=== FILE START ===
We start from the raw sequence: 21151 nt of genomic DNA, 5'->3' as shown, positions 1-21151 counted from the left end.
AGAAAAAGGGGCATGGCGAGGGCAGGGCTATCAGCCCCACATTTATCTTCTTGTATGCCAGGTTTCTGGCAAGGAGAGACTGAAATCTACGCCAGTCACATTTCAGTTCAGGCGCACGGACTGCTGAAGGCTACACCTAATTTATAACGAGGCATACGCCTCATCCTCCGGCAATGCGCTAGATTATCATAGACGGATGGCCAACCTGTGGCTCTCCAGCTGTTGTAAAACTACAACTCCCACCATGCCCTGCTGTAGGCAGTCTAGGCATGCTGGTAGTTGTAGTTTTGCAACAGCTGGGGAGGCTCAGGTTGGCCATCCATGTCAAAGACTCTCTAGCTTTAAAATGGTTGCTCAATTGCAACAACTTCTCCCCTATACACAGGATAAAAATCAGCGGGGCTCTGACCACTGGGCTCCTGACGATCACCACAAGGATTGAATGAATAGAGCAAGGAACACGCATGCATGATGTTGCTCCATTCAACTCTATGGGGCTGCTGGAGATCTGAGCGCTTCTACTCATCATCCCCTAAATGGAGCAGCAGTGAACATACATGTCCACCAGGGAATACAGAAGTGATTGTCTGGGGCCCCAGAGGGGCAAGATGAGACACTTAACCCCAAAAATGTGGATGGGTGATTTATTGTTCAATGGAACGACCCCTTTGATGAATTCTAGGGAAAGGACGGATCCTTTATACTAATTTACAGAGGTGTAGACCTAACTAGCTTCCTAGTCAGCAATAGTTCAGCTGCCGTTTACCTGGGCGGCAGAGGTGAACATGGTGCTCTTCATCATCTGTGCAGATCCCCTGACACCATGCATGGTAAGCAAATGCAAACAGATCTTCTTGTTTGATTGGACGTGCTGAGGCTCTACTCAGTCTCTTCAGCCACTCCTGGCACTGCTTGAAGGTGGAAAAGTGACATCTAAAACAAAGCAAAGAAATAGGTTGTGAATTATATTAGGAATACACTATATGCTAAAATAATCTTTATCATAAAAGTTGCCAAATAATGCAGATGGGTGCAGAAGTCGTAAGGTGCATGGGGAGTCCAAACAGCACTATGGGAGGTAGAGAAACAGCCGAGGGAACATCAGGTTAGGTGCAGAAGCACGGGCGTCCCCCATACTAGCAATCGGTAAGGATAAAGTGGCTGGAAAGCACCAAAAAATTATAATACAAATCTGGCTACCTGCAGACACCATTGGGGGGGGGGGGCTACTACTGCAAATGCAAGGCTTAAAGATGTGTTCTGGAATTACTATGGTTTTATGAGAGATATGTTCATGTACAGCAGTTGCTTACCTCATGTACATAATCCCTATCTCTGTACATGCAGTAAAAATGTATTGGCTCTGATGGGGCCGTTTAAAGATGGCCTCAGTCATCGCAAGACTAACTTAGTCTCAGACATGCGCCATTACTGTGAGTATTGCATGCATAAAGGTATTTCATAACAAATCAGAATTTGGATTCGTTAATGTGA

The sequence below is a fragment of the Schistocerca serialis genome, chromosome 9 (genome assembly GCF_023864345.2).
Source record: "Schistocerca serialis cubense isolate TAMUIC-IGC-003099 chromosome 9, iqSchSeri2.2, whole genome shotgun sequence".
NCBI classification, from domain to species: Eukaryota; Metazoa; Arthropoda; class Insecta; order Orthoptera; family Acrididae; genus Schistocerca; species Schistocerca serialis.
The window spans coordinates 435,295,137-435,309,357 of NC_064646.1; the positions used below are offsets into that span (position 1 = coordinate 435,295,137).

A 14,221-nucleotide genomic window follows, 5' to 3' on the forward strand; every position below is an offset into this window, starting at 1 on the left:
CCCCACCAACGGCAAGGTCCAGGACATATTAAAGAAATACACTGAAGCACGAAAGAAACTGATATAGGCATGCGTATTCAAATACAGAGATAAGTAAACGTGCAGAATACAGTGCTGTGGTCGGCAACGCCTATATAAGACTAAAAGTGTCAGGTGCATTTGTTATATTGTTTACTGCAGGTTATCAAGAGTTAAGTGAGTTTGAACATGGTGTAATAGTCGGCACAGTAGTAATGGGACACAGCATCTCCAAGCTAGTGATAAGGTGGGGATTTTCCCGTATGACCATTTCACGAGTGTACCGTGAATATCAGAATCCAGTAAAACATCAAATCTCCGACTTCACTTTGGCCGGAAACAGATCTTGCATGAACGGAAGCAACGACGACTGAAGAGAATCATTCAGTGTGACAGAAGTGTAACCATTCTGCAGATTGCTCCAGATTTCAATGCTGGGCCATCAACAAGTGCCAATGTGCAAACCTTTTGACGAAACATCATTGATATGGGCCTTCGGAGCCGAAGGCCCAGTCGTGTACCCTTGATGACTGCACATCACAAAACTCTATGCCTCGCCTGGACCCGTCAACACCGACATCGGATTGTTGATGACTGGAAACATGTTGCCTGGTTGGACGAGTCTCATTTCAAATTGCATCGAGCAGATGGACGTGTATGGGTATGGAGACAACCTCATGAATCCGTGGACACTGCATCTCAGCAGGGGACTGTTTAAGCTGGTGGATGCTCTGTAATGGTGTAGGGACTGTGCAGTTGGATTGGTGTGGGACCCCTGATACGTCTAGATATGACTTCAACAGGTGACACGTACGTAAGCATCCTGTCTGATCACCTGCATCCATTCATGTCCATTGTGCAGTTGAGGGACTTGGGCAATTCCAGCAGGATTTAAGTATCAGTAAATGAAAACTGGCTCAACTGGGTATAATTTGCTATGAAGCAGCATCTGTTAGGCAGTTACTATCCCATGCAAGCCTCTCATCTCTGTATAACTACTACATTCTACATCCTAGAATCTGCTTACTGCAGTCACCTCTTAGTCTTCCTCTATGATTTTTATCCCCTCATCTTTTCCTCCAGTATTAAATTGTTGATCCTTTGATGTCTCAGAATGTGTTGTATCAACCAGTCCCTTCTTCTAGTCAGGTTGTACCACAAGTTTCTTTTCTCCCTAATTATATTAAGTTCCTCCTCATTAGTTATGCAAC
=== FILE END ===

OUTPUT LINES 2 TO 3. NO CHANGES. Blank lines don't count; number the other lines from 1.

AGAAAAAGGGGCATGGCGAGGGCAGGGCTATCAGCCCCACATTTATCTTCTTGTATGCCAGGTTTCTGGCAAGGAGAGACTGAAATCTACGCCAGTCACATTTCAGTTCAGGCGCACGGACTGCTGAAGGCTACACCTAATTTATAACGAGGCATACGCCTCATCCTCCGGCAATGCGCTAGATTATCATAGACGGATGGCCAACCTGTGGCTCTCCAGCTGTTGTAAAACTACAACTCCCACCATGCCCTGCTGTAGGCAGTCTAGGCATGCTGGTAGTTGTAGTTTTGCAACAGCTGGGGAGGCTCAGGTTGGCCATCCATGTCAAAGACTCTCTAGCTTTAAAATGGTTGCTCAATTGCAACAACTTCTCCCCTATACACAGGATAAAAATCAGCGGGGCTCTGACCACTGGGCTCCTGACGATCACCACAAGGATTGAATGAATAGAGCAAGGAACACGCATGCATGATGTTGCTCCATTCAACTCTATGGGGCTGCTGGAGATCTGAGCGCTTCTACTCATCATCCCCTAAATGGAGCAGCAGTGAACATACATGTCCACCAGGGAATACAGAAGTGATTGTCTGGGGCCCCAGAGGGGCAAGATGAGACACTTAACCCCAAAAATGTGGATGGGTGATTTATTGTTCAATGGAACGACCCCTTTGATGAATTCTAGGGAAAGGACGGATCCTTTATACTAATTTACAGAGGTGTAGACCTAACTAGCTTCCTAGTCAGCAATAGTTCAGCTGCCGTTTACCTGGGCGGCAGAGGTGAACATGGTGCTCTTCATCATCTGTGCAGATCCCCTGACACCATGCATGGTAAGCAAATGCAAACAGATCTTCTTGTTTGATTGGACGTGCTGAGGCTCTACTCAGTCTCTTCAGCCACTCCTGGCACTGCTTGAAGGTGGAAAAGTGACATCTAAAACAAAGCAAAGAAATAGGTTGTGAATTATATTAGGAATACACTATATGCTAAAATAATCTTTATCATAAAAGTTGCCAAATAATGCAGATGGGTGCAGAAGTCGTAAGGTGCATGGGGAGTCCAAACAGCACTATGGGAGGTAGAGAAACAGCCGAGGGAACATCAGGTTAGGTGCAGAAGCACGGGCGTCCCCCATACTAGCAATCGGTAAGGATAAAGTGGCTGGAAAGCACCAAAAAATTATAATACAAATCTGGCTACCTGCAGACACCATTGGGGGGGGGGGGCTACTACTGCAAATGCAAGGCTTAAAGATGTGTTCTGGAATTACTATGGTTTTATGAGAGATATGTTCATGTACAGCAGTTGCTTACCTCATGTACATAATCCCTATCTCTGTACATGCAGTAAAAATGTATTGGCTCTGATGGGGCCGTTTAAAGATGGCCTCAGTCATCGCAAGACTAACTTAGTCTCAGACATGCGCCATTACTGTGAGTATTGCATGCATAAAGGTATTTCATAACAAATCAGAATTTGGATTCGTTAATGTGA

The sequence below is a fragment of the Schistocerca serialis genome, chromosome 9 (genome assembly GCF_023864345.2).